“The House has acted on two bills which collectively would avert the entire fiscal cliff if enacted. Those bills await action by the Senate,” House GOP leaders said in their statement. “If the Senate will not approve and send them to the president to be signed into law in their current form, they must be amended and returned to the House. Once this has occurred, the House will then consider whether to accept the bills as amended or to send them back to the Senate with additional amendments. The House will take this action on whatever the Senate can pass, but the Senate first must act. The lines of communication remain open, and we will continue to work with our colleagues to avert the largest tax hike in American history.”
“The Senate has already rejected House Republicans’ tea party bills, and no further legislation can move through the Senate until Republicans drop their knee-jerk obstruction,” the Reid spokesman shot back shortly thereafter. “Right now, the Senate bill is the only bill that can become law, and House Republicans owe it to middle-class families to let it pass with Democratic and Republican votes.”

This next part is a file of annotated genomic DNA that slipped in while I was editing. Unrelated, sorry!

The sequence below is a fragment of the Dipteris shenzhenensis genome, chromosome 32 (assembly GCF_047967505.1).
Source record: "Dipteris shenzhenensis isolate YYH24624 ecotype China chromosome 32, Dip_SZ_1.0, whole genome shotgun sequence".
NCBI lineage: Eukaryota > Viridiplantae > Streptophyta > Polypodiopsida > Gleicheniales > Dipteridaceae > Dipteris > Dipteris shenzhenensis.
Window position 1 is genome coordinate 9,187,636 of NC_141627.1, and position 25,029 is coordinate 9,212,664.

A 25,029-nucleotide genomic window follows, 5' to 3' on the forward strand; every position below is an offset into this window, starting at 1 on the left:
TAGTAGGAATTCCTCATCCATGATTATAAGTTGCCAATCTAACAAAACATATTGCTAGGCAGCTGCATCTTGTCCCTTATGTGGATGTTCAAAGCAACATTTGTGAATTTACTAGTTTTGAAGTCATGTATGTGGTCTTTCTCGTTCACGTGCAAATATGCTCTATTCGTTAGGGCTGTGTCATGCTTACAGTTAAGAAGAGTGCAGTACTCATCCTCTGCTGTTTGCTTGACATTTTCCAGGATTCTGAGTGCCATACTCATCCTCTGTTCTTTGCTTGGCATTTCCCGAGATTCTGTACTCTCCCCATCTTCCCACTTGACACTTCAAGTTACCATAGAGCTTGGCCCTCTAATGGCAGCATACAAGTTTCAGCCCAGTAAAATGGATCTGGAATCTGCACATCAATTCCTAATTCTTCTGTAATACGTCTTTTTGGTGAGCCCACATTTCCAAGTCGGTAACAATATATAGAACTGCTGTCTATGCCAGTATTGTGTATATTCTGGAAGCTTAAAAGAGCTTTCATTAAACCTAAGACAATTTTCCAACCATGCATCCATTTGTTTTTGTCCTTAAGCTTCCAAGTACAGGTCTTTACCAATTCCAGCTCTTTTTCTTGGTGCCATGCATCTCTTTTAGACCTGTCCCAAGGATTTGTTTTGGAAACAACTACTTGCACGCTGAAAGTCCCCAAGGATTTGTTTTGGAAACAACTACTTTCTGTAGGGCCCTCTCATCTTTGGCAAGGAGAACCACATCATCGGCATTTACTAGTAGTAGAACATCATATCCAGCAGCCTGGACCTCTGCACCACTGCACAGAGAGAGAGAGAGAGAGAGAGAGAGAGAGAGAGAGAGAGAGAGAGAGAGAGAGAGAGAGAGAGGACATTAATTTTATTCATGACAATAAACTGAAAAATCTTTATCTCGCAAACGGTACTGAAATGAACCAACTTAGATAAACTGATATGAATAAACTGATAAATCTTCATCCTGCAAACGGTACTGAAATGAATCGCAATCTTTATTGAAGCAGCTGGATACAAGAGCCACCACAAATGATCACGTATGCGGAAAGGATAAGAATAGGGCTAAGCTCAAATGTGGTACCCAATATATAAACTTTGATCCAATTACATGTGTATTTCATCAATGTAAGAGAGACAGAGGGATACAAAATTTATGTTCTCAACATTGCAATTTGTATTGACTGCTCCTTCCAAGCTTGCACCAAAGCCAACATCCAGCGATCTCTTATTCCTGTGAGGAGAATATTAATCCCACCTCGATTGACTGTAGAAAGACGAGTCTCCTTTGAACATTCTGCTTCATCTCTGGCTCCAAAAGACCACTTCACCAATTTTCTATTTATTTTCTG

The intransigence of both sides has made a deal against the clock seem increasingly unlikely. But if anything gets brokered, it likely now has to come from the Senate, where Reid and McConnell largely negotiated the August 2011 debt deal that helped bring Congress into the situation it finds itself now. Senate Republican aides suggested McConnell might get involved in talks but that Senate Democrats have to bring something else to the table than the tax bill they’re pushing. McConnell could serve as a key figure in any solution, sources say, but whether his involvement is imminent or would only increase in a post-cliff scenario was not immediately clear.
Vice President Joe Biden waits to conduct a mock swearing-in ceremony with Sen. Brian Schatz, D-Hawaii, in the Capitol's Old Senate Chamber, December 2, 2014. Schatz was sworn in to serve the remainder of his term since he was appointed to the seat after Sen. Daniel Inouye, D-Hawaii, passed away.